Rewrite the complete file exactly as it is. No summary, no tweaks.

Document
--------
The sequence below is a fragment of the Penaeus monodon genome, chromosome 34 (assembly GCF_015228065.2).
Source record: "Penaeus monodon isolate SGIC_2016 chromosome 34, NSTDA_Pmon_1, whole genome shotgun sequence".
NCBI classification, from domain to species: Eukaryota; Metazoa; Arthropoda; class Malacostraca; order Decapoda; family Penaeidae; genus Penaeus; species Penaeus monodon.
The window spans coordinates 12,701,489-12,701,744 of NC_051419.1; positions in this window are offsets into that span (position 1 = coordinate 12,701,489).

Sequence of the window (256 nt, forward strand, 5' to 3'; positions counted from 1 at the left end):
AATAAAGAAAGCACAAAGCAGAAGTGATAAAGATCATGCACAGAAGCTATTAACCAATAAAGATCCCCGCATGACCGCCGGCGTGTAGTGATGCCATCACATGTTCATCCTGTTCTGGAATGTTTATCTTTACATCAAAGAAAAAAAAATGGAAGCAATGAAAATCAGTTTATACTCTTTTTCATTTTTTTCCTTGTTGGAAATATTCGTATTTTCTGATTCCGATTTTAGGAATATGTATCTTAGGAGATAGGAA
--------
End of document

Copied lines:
The sequence below is a fragment of the Penaeus monodon genome, chromosome 34 (assembly GCF_015228065.2).
Source record: "Penaeus monodon isolate SGIC_2016 chromosome 34, NSTDA_Pmon_1, whole genome shotgun sequence".
NCBI classification, from domain to species: Eukaryota; Metazoa; Arthropoda; class Malacostraca; order Decapoda; family Penaeidae; genus Penaeus; species Penaeus monodon.
The window spans coordinates 12,701,489-12,701,744 of NC_051419.1; positions in this window are offsets into that span (position 1 = coordinate 12,701,489).

Sequence of the window (256 nt, forward strand, 5' to 3'; positions counted from 1 at the left end):
AATAAAGAAAGCACAAAGCAGAAGTGATAAAGATCATGCACAGAAGCTATTAACCAATAAAGATCCCCGCATGACCGCCGGCGTGTAGTGATGCCATCACATGTTCATCCTGTTCTGGAATGTTTATCTTTACATCAAAGAAAAAAAAATGGAAGCAATGAAAATCAGTTTATACTCTTTTTCATTTTTTTCCTTGTTGGAAATATTCGTATTTTCTGATTCCGATTTTAGGAATATGTATCTTAGGAGATAGGAA